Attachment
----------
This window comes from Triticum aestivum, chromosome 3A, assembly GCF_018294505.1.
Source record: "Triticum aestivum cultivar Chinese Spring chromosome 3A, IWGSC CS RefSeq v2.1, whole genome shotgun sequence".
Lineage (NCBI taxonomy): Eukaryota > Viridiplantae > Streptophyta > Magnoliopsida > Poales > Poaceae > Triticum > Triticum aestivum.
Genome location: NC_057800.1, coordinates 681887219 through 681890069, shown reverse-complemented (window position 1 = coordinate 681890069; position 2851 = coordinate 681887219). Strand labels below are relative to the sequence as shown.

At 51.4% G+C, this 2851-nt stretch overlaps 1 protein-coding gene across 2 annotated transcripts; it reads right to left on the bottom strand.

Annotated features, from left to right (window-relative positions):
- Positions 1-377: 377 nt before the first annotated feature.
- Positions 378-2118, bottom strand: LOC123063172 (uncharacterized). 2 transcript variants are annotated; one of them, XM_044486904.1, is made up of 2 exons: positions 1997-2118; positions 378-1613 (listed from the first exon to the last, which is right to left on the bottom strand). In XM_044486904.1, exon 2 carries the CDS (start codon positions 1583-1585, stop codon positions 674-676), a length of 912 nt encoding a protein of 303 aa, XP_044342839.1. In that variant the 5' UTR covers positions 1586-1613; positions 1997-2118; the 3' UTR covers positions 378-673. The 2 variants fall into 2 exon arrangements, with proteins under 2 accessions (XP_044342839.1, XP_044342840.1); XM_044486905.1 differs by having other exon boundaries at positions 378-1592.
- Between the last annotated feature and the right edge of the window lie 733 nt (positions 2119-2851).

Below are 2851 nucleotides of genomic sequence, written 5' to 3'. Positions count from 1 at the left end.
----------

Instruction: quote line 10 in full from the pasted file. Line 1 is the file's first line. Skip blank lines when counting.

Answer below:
Below are 2851 nucleotides of genomic sequence, written 5' to 3'. Positions count from 1 at the left end.